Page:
The sheriff under that execution proceeded to levy on the goods which he had attached and kept in his hands, and he sold them under such execution, and turned over the money to the attorney for the plaintiffs in the execution, who knew it came from the sale of those goods. There is no evidence that these defendants ever knew one word as to where the money came from to pay a judgment in an action to which they were not parties, and none that any orders were given by anyone to the sheriff as to what property to levy on. Issuing an execution without any direction as to how it is to be enforced or as to what property is to be taken, implies only an authority to do a lawful act pursuant to its command ( Welsh v. Cochran, 63 N.Y. 181), and the knowledge of the attorney, in the execution as to where the money came from which he took from the sheriff, there being no proof of like knowledge by the plaintiffs in the execution, when they received the money from him, would be no ratification even as to them, of the prior illegal act of the sheriff in refusing to surrender the goods, much less on the part of these defendants, being equally ignorant. ( Clark v. Woodruff, 83 N.Y. 518.)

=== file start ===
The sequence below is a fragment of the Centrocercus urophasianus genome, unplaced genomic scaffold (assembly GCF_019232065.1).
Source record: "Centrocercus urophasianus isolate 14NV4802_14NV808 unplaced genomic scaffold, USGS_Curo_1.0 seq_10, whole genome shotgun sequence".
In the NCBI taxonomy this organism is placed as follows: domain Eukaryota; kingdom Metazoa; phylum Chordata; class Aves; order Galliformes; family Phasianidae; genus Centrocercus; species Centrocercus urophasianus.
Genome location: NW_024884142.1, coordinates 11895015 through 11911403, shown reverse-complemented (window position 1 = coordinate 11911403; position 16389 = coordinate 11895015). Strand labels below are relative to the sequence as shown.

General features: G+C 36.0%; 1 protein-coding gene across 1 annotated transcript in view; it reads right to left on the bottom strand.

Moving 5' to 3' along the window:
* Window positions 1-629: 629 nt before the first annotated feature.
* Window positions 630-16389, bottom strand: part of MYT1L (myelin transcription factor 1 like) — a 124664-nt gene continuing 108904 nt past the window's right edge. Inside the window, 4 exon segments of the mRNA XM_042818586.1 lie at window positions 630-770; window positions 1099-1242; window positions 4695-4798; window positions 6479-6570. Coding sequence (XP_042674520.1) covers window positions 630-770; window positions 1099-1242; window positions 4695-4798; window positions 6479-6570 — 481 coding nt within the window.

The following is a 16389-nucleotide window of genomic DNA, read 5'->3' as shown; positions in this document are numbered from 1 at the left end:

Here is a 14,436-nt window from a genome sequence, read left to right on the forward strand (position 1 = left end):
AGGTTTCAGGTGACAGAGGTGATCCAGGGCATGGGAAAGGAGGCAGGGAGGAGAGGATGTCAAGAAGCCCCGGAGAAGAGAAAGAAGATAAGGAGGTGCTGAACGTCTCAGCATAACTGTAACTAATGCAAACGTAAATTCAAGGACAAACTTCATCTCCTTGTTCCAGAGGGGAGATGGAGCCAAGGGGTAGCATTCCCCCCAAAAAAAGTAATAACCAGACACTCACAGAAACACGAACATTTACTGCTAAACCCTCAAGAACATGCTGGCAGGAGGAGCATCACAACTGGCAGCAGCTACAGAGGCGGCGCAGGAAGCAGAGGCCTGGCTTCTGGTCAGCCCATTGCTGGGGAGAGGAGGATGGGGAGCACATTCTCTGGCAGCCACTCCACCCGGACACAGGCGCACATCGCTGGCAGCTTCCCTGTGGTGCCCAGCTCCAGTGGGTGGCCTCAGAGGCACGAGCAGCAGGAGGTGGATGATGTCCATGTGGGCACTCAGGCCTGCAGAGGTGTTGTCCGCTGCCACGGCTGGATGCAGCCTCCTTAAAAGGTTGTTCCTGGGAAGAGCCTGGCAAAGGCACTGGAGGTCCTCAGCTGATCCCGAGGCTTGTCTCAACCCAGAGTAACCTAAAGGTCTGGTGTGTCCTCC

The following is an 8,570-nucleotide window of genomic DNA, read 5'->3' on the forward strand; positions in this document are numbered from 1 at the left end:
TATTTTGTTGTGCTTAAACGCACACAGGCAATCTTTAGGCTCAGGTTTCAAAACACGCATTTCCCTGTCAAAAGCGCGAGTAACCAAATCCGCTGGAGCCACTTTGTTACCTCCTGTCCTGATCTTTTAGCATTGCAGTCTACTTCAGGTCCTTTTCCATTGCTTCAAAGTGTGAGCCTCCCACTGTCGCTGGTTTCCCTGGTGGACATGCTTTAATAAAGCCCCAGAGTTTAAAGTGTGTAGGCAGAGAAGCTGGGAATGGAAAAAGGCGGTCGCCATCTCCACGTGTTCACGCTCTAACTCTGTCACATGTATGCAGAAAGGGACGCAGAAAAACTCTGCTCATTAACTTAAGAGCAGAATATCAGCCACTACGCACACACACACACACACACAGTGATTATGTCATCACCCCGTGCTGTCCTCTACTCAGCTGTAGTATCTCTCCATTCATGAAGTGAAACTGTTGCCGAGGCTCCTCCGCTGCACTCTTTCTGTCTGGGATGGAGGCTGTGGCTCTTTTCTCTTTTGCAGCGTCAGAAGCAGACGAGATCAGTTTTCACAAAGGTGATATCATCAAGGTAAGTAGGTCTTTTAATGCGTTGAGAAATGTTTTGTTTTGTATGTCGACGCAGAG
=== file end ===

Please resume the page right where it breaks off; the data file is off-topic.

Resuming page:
Neither is the defense of the Galinger suit by the defendants, at the notification of the sheriff equivalent to a ratification. It does not appear that at that time they knew of the demand and refusal after the attachment had been vacated, and the pleadings in the Galinger suit would not necessarily disclose that fact; but even if they at that time did know of such demand and refusal, it nowhere appears that they knew or approved of it when it happened, or that they ever requested or expected the sheriff to so refuse. An attempt to defend the sheriff from the consequences of an illegal act done without their request or sanction cannot properly be set up as a ratification of such act as between the sheriff and these defendants.

Upon a careful consideration of all the facts in this case we are reluctantly brought to the conclusion that the judgment should be reversed and a new trial ordered, with costs to abide the event.

All concur, except RUGER, Ch. J., dissenting.

Judgment reversed.

Summaries of

Bowe v. Wilkins

Court of Appeals of the State of New York
Apr 19, 1887
11 N.E. 839 (N.Y. 1887)
Case details for

Bowe v. Wilkins

Case Details

Full title:PETER BOWE, as Sheriff, etc., Respondent, v . CHARLES W. WILKINS et al.…

Court:Court of Appeals of the State of New York

Date published: Apr 19, 1887


11 N.E. 839 (N.Y. 1887)
11 N.E. 839
7 N.Y. St. Rptr. 538